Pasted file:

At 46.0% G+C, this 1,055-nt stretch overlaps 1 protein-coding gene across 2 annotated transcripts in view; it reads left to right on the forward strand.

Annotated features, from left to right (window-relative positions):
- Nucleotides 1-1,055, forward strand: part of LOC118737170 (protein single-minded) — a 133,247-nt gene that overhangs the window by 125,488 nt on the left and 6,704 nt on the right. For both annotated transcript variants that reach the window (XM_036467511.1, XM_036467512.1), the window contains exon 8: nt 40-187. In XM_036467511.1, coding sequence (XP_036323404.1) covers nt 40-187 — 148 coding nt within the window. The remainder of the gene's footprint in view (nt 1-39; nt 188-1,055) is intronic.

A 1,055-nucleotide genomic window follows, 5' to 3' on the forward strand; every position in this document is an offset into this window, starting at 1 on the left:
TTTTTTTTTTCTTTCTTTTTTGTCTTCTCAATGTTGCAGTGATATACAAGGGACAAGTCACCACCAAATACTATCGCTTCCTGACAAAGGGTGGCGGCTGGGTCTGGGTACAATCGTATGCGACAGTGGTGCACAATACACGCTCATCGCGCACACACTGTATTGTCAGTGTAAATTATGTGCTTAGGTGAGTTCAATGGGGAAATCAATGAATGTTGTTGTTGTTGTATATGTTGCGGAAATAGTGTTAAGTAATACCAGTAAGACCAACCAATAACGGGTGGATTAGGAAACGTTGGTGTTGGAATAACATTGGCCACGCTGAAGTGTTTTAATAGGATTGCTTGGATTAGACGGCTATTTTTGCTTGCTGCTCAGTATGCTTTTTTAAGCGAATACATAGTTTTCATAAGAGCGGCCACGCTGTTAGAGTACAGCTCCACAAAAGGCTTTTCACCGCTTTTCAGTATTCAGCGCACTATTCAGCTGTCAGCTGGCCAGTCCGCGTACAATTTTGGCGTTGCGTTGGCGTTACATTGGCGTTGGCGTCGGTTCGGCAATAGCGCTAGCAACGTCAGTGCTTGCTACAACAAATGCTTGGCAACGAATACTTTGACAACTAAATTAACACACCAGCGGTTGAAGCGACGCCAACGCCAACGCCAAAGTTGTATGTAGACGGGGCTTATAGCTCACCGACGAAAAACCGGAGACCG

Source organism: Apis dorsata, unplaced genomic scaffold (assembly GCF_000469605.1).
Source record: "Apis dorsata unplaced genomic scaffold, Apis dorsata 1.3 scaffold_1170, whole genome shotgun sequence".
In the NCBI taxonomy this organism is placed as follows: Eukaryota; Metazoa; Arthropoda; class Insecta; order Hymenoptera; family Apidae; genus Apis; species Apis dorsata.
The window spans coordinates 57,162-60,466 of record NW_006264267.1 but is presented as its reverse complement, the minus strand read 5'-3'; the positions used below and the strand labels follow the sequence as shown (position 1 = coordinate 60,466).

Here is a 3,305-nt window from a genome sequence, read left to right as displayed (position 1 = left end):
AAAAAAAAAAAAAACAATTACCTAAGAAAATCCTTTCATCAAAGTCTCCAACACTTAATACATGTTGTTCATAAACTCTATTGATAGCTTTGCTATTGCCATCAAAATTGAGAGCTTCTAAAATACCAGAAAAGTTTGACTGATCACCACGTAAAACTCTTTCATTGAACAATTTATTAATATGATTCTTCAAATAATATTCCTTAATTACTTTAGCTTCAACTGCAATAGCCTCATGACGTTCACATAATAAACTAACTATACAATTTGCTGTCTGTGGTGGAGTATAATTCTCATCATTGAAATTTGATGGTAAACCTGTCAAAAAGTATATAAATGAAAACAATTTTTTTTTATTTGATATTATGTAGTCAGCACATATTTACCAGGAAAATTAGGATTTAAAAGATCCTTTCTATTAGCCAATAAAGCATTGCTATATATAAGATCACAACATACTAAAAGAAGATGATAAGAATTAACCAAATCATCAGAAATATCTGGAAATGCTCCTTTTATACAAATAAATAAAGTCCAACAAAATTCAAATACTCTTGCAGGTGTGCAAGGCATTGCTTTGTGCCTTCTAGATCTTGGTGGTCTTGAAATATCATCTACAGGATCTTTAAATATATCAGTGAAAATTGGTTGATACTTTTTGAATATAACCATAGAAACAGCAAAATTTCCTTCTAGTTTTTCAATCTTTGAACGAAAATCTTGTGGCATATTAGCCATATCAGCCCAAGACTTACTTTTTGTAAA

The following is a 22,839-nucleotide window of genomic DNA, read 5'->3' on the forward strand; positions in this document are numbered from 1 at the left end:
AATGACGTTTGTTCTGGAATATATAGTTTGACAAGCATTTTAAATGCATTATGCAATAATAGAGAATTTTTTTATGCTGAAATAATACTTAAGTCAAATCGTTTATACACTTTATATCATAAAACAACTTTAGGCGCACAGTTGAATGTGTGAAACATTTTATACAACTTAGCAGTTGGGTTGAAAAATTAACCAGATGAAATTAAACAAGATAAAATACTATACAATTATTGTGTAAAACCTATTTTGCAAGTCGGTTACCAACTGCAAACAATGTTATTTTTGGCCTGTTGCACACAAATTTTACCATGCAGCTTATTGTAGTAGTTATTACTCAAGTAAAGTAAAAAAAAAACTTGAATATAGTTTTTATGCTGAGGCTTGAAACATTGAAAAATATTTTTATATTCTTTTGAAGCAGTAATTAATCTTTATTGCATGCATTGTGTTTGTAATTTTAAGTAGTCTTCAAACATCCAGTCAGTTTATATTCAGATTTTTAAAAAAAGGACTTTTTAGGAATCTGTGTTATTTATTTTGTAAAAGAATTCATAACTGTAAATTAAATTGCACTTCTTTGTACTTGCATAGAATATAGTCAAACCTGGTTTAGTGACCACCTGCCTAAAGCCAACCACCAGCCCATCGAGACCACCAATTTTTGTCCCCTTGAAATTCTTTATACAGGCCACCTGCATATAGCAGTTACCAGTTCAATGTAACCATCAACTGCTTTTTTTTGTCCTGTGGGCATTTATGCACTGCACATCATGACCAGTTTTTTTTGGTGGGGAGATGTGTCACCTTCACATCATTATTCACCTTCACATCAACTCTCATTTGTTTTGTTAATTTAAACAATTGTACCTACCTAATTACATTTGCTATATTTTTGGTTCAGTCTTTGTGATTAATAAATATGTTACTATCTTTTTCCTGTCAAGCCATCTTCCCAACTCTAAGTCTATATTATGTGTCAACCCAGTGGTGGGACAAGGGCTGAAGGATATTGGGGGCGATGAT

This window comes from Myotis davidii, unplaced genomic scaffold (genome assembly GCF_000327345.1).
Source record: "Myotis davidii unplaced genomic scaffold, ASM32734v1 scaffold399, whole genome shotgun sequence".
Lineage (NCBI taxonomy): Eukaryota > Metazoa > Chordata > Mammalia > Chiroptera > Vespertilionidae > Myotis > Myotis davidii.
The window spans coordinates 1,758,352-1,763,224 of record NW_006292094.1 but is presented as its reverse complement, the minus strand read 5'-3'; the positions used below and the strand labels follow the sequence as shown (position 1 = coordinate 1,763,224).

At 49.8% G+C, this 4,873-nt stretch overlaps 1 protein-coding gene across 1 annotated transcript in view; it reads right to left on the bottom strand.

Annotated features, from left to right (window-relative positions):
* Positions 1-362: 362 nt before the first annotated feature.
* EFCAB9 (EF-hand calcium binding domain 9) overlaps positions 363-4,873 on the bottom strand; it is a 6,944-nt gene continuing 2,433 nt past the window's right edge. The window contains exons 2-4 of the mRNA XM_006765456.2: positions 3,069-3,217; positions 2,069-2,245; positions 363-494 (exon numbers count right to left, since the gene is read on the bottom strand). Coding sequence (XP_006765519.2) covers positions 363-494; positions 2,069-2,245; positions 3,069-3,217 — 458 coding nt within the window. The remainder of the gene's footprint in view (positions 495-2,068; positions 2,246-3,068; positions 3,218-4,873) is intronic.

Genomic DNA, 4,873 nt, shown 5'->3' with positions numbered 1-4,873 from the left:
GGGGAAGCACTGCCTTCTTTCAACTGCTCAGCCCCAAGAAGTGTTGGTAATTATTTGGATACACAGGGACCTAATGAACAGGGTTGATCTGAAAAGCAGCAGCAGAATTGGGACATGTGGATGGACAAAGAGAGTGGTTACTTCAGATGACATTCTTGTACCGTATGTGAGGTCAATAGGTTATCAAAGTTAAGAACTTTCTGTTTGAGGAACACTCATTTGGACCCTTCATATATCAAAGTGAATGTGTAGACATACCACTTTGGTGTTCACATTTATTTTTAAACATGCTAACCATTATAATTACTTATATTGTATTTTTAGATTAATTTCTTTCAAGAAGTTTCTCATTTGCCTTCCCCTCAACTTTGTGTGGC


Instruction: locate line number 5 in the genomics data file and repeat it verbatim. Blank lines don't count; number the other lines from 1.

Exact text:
TTTTTTTTTTCTTTCTTTTTTGTCTTCTCAATGTTGCAGTGATATACAAGGGACAAGTCACCACCAAATACTATCGCTTCCTGACAAAGGGTGGCGGCTGGGTCTGGGTACAATCGTATGCGACAGTGGTGCACAATACACGCTCATCGCGCACACACTGTATTGTCAGTGTAAATTATGTGCTTAGGTGAGTTCAATGGGGAAATCAATGAATGTTGTTGTTGTTGTATATGTTGCGGAAATAGTGTTAAGTAATACCAGTAAGACCAACCAATAACGGGTGGATTAGGAAACGTTGGTGTTGGAATAACATTGGCCACGCTGAAGTGTTTTAATAGGATTGCTTGGATTAGACGGCTATTTTTGCTTGCTGCTCAGTATGCTTTTTTAAGCGAATACATAGTTTTCATAAGAGCGGCCACGCTGTTAGAGTACAGCTCCACAAAAGGCTTTTCACCGCTTTTCAGTATTCAGCGCACTATTCAGCTGTCAGCTGGCCAGTCCGCGTACAATTTTGGCGTTGCGTTGGCGTTACATTGGCGTTGGCGTCGGTTCGGCAATAGCGCTAGCAACGTCAGTGCTTGCTACAACAAATGCTTGGCAACGAATACTTTGACAACTAAATTAACACACCAGCGGTTGAAGCGACGCCAACGCCAACGCCAAAGTTGTATGTAGACGGGGCTTATAGCTCACCGACGAAAAACCGGAGACCG